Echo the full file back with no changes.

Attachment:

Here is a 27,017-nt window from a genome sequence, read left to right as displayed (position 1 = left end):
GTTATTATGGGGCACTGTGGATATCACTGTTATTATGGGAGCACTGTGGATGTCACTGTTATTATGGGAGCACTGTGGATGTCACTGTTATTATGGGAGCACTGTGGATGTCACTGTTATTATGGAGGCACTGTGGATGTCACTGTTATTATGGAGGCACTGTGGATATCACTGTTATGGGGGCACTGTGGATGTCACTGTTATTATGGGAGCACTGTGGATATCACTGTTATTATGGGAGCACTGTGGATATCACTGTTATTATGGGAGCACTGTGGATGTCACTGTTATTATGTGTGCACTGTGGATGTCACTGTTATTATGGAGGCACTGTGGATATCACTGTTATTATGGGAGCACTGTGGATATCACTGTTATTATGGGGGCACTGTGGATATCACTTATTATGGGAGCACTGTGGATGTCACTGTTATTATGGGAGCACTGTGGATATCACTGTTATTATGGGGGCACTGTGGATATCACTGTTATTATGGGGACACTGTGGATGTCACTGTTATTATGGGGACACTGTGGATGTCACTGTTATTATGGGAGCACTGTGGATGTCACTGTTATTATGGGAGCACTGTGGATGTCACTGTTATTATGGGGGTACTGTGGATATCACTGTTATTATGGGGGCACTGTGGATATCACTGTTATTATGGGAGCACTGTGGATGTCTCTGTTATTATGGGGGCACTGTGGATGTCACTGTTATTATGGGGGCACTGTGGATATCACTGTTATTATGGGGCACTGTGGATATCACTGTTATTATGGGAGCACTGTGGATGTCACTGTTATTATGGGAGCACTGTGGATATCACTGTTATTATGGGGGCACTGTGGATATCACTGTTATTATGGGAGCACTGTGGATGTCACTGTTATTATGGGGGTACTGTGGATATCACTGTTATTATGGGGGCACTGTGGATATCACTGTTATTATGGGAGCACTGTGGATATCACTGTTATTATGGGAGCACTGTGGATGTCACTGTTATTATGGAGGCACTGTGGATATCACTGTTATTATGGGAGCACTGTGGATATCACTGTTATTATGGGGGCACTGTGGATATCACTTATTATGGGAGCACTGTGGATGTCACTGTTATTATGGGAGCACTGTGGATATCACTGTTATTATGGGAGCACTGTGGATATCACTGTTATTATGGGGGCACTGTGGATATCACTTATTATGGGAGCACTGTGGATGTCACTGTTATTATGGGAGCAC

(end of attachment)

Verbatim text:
Here is a 27,017-nt window from a genome sequence, read left to right as displayed (position 1 = left end):
GTTATTATGGGGCACTGTGGATATCACTGTTATTATGGGAGCACTGTGGATGTCACTGTTATTATGGGAGCACTGTGGATGTCACTGTTATTATGGGAGCACTGTGGATGTCACTGTTATTATGGAGGCACTGTGGATGTCACTGTTATTATGGAGGCACTGTGGATATCACTGTTATGGGGGCACTGTGGATGTCACTGTTATTATGGGAGCACTGTGGATATCACTGTTATTATGGGAGCACTGTGGATATCACTGTTATTATGGGAGCACTGTGGATGTCACTGTTATTATGTGTGCACTGTGGATGTCACTGTTATTATGGAGGCACTGTGGATATCACTGTTATTATGGGAGCACTGTGGATATCACTGTTATTATGGGGGCACTGTGGATATCACTTATTATGGGAGCACTGTGGATGTCACTGTTATTATGGGAGCACTGTGGATATCACTGTTATTATGGGGGCACTGTGGATATCACTGTTATTATGGGGACACTGTGGATGTCACTGTTATTATGGGGACACTGTGGATGTCACTGTTATTATGGGAGCACTGTGGATGTCACTGTTATTATGGGAGCACTGTGGATGTCACTGTTATTATGGGGGTACTGTGGATATCACTGTTATTATGGGGGCACTGTGGATATCACTGTTATTATGGGAGCACTGTGGATGTCTCTGTTATTATGGGGGCACTGTGGATGTCACTGTTATTATGGGGGCACTGTGGATATCACTGTTATTATGGGGCACTGTGGATATCACTGTTATTATGGGAGCACTGTGGATGTCACTGTTATTATGGGAGCACTGTGGATATCACTGTTATTATGGGGGCACTGTGGATATCACTGTTATTATGGGAGCACTGTGGATGTCACTGTTATTATGGGGGTACTGTGGATATCACTGTTATTATGGGGGCACTGTGGATATCACTGTTATTATGGGAGCACTGTGGATATCACTGTTATTATGGGAGCACTGTGGATGTCACTGTTATTATGGAGGCACTGTGGATATCACTGTTATTATGGGAGCACTGTGGATATCACTGTTATTATGGGGGCACTGTGGATATCACTTATTATGGGAGCACTGTGGATGTCACTGTTATTATGGGAGCACTGTGGATATCACTGTTATTATGGGAGCACTGTGGATATCACTGTTATTATGGGGGCACTGTGGATATCACTTATTATGGGAGCACTGTGGATGTCACTGTTATTATGGGAGCAC